In fact, most countries in the top 20 land there because they are poor and have competitive authoritarian or partially democratic political regimes. Unsurprisingly, coups also turn out to be a recurrent problem; the risk is higher in countries that have experienced other coup attempts in the past several years, a factor common to the top eight countries on this list. Active insurgencies also increase the risk of a coup, and this factor affected the 2012 forecast for countries like Ethiopia, Mali, and Sudan. Ditto for civil wars and popular uprisings in regional neighbors and slow economic growth, common themes in several regions, including West and Central Africa.
Of course, the top of the list isn't the only part of it that deserves our attention. Statistical forecasts can also be useful when they surprise us in the other direction, suggesting that some risks aren't as serious as we thought.
One such surprise is Pakistan, which barely cracked the top 40, landing at 38th in the company of Cambodia, Iraq, and Senegal. Pakistan has a deep history of military entanglement in politics, and rumors of an impending coup swept the country again in early 2012. Few observers would claim that Pakistan's civilian government has finally gained decisive control over its security services. Still, my projection is that the risk of a coup attempt in 2012 is substantially lower than Pakistan's checkered history would suggest (which is not to say, as Pakistan's perennially weak showing on the Failed States Index makes clear, that there's nothing else to worry about).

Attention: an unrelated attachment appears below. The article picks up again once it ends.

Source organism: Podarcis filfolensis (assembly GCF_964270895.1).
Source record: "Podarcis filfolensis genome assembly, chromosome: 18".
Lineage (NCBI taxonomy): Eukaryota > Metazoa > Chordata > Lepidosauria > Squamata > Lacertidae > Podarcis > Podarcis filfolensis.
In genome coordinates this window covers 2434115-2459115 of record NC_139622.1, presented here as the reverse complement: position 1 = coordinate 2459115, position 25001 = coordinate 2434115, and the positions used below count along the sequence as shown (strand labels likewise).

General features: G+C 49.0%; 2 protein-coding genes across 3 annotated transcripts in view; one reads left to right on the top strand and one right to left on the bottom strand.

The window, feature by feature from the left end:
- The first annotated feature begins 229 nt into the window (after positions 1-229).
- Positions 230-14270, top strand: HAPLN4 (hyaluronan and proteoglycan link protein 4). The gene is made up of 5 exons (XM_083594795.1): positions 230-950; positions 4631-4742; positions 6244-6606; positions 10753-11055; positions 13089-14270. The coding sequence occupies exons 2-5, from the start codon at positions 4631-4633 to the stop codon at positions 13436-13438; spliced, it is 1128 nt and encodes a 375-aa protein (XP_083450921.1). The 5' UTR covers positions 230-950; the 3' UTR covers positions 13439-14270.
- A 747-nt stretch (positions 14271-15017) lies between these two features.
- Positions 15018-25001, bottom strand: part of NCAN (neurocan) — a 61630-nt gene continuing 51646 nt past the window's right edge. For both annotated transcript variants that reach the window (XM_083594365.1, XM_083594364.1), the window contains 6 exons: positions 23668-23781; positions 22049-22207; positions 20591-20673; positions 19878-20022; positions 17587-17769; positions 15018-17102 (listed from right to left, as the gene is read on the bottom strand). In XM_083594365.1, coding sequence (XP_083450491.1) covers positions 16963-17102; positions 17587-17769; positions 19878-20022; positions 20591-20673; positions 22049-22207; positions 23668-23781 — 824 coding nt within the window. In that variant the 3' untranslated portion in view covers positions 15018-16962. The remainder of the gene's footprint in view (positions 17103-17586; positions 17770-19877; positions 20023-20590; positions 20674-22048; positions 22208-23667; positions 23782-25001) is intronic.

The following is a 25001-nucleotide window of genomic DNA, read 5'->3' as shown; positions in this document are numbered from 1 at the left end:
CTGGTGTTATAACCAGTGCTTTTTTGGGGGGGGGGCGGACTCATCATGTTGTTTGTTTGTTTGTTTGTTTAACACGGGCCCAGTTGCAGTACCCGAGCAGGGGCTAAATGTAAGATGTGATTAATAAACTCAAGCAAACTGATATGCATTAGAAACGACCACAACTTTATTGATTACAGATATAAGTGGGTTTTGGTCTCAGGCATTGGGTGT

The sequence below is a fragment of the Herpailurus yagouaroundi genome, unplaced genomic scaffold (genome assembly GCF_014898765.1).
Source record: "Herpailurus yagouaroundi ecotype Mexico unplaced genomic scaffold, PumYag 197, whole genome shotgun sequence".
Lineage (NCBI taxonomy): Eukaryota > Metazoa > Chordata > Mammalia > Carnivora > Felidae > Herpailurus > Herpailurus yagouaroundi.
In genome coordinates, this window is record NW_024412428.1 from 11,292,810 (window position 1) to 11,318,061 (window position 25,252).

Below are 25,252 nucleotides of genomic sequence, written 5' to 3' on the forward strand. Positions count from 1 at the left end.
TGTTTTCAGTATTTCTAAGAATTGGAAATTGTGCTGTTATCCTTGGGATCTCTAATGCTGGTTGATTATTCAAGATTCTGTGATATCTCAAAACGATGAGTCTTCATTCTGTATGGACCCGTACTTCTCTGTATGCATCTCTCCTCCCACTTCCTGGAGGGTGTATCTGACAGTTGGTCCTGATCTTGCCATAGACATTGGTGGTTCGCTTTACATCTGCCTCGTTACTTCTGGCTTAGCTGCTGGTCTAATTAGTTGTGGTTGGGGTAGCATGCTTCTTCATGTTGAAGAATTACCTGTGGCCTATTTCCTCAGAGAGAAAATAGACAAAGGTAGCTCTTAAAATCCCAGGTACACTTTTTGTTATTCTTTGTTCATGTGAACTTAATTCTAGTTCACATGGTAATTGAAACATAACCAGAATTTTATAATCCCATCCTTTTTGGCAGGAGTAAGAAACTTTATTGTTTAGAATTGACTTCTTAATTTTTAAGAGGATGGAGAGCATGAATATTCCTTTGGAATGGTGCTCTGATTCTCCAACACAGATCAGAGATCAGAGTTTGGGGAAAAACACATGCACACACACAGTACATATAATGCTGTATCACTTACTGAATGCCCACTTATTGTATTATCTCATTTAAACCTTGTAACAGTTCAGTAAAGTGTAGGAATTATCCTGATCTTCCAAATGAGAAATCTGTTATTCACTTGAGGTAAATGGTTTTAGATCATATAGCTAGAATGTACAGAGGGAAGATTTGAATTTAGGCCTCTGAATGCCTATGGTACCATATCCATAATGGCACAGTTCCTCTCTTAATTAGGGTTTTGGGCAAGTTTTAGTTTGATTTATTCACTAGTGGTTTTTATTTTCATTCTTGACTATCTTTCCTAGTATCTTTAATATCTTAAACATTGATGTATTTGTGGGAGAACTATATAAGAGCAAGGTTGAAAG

Sometimes, the forecasts can prove useful even when they confirm the conventional wisdom. Twice in the first few months of this year, China, of all places, was the subject of coup rumors. China hasn't seen a coup attempt in decades, and as expected, the 2012 forecasts rank it among the world's lower-risk countries, at 94th out of more than 150. Why? Because China just doesn't bear any real resemblance to the countries that have seen coup attempts in the recent past. Statistical models aren't crystal balls, but they can help us remember to take a deep breath when rumors start flying.